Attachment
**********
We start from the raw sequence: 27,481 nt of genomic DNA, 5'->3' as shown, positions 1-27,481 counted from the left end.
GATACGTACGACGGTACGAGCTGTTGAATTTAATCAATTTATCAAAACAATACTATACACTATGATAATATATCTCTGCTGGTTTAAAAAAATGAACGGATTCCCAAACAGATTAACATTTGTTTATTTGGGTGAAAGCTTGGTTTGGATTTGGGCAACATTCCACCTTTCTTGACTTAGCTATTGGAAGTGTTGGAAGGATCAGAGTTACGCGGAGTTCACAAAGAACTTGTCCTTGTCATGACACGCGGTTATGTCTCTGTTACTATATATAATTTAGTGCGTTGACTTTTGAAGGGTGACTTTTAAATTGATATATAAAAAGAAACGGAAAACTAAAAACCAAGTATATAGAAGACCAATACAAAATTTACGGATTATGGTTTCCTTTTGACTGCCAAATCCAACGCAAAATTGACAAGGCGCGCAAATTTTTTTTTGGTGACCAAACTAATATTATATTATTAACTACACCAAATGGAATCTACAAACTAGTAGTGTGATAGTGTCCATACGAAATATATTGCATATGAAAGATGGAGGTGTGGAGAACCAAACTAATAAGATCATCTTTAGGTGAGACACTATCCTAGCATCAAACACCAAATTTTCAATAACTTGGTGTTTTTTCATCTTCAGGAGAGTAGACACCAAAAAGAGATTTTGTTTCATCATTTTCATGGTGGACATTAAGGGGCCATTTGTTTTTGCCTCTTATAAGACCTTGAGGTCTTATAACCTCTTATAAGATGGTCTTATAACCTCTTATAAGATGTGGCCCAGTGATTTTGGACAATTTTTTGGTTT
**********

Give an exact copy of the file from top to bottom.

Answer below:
We start from the raw sequence: 27,481 nt of genomic DNA, 5'->3' as shown, positions 1-27,481 counted from the left end.
GATACGTACGACGGTACGAGCTGTTGAATTTAATCAATTTATCAAAACAATACTATACACTATGATAATATATCTCTGCTGGTTTAAAAAAATGAACGGATTCCCAAACAGATTAACATTTGTTTATTTGGGTGAAAGCTTGGTTTGGATTTGGGCAACATTCCACCTTTCTTGACTTAGCTATTGGAAGTGTTGGAAGGATCAGAGTTACGCGGAGTTCACAAAGAACTTGTCCTTGTCATGACACGCGGTTATGTCTCTGTTACTATATATAATTTAGTGCGTTGACTTTTGAAGGGTGACTTTTAAATTGATATATAAAAAGAAACGGAAAACTAAAAACCAAGTATATAGAAGACCAATACAAAATTTACGGATTATGGTTTCCTTTTGACTGCCAAATCCAACGCAAAATTGACAAGGCGCGCAAATTTTTTTTTGGTGACCAAACTAATATTATATTATTAACTACACCAAATGGAATCTACAAACTAGTAGTGTGATAGTGTCCATACGAAATATATTGCATATGAAAGATGGAGGTGTGGAGAACCAAACTAATAAGATCATCTTTAGGTGAGACACTATCCTAGCATCAAACACCAAATTTTCAATAACTTGGTGTTTTTTCATCTTCAGGAGAGTAGACACCAAAAAGAGATTTTGTTTCATCATTTTCATGGTGGACATTAAGGGGCCATTTGTTTTTGCCTCTTATAAGACCTTGAGGTCTTATAACCTCTTATAAGATGGTCTTATAACCTCTTATAAGATGTGGCCCAGTGATTTTGGACAATTTTTTGGTTT